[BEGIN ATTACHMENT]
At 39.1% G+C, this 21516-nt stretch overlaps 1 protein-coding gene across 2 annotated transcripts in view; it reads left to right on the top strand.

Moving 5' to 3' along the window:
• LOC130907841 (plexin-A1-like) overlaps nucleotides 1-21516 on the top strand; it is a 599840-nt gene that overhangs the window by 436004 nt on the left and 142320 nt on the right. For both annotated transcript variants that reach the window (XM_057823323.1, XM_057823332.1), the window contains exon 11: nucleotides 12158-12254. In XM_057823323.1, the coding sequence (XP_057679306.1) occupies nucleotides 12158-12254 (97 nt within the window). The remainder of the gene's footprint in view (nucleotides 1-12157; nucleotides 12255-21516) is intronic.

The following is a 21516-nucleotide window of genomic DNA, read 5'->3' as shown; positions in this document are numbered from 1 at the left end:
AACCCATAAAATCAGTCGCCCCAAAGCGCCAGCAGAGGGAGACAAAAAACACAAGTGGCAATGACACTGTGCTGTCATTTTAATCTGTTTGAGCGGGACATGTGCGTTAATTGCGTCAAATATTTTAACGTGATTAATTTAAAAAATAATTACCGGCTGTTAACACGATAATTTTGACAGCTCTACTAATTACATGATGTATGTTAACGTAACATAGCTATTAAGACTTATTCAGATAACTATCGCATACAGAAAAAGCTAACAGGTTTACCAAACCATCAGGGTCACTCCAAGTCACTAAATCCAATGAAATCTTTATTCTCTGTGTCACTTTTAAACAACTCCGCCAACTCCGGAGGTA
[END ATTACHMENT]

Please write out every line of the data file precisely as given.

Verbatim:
At 39.1% G+C, this 21516-nt stretch overlaps 1 protein-coding gene across 2 annotated transcripts in view; it reads left to right on the top strand.

Moving 5' to 3' along the window:
• LOC130907841 (plexin-A1-like) overlaps nucleotides 1-21516 on the top strand; it is a 599840-nt gene that overhangs the window by 436004 nt on the left and 142320 nt on the right. For both annotated transcript variants that reach the window (XM_057823323.1, XM_057823332.1), the window contains exon 11: nucleotides 12158-12254. In XM_057823323.1, the coding sequence (XP_057679306.1) occupies nucleotides 12158-12254 (97 nt within the window). The remainder of the gene's footprint in view (nucleotides 1-12157; nucleotides 12255-21516) is intronic.

The following is a 21516-nucleotide window of genomic DNA, read 5'->3' as shown; positions in this document are numbered from 1 at the left end:
AACCCATAAAATCAGTCGCCCCAAAGCGCCAGCAGAGGGAGACAAAAAACACAAGTGGCAATGACACTGTGCTGTCATTTTAATCTGTTTGAGCGGGACATGTGCGTTAATTGCGTCAAATATTTTAACGTGATTAATTTAAAAAATAATTACCGGCTGTTAACACGATAATTTTGACAGCTCTACTAATTACATGATGTATGTTAACGTAACATAGCTATTAAGACTTATTCAGATAACTATCGCATACAGAAAAAGCTAACAGGTTTACCAAACCATCAGGGTCACTCCAAGTCACTAAATCCAATGAAATCTTTATTCTCTGTGTCACTTTTAAACAACTCCGCCAACTCCGGAGGTA